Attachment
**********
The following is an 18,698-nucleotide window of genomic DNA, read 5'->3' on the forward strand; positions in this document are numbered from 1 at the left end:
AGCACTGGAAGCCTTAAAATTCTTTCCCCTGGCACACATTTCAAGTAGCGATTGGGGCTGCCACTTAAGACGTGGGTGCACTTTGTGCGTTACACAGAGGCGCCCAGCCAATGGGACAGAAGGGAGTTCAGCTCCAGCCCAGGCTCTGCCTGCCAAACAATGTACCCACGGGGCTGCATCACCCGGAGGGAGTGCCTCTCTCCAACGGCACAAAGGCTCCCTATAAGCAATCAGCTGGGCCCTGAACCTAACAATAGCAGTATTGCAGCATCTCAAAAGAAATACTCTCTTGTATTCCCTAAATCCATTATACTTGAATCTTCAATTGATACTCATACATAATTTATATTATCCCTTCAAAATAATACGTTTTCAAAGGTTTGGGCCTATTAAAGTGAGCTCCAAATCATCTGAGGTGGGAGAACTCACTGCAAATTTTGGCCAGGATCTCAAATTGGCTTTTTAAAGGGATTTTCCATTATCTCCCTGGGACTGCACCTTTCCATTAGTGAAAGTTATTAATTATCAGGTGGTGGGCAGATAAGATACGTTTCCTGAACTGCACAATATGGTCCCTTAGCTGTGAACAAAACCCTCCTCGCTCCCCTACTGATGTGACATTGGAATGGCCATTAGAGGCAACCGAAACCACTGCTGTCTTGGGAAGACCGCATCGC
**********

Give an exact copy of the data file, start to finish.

The following is an 18,698-nucleotide window of genomic DNA, read 5'->3' on the forward strand; positions in this document are numbered from 1 at the left end:
AGCACTGGAAGCCTTAAAATTCTTTCCCCTGGCACACATTTCAAGTAGCGATTGGGGCTGCCACTTAAGACGTGGGTGCACTTTGTGCGTTACACAGAGGCGCCCAGCCAATGGGACAGAAGGGAGTTCAGCTCCAGCCCAGGCTCTGCCTGCCAAACAATGTACCCACGGGGCTGCATCACCCGGAGGGAGTGCCTCTCTCCAACGGCACAAAGGCTCCCTATAAGCAATCAGCTGGGCCCTGAACCTAACAATAGCAGTATTGCAGCATCTCAAAAGAAATACTCTCTTGTATTCCCTAAATCCATTATACTTGAATCTTCAATTGATACTCATACATAATTTATATTATCCCTTCAAAATAATACGTTTTCAAAGGTTTGGGCCTATTAAAGTGAGCTCCAAATCATCTGAGGTGGGAGAACTCACTGCAAATTTTGGCCAGGATCTCAAATTGGCTTTTTAAAGGGATTTTCCATTATCTCCCTGGGACTGCACCTTTCCATTAGTGAAAGTTATTAATTATCAGGTGGTGGGCAGATAAGATACGTTTCCTGAACTGCACAATATGGTCCCTTAGCTGTGAACAAAACCCTCCTCGCTCCCCTACTGATGTGACATTGGAATGGCCATTAGAGGCAACCGAAACCACTGCTGTCTTGGGAAGACCGCATCGC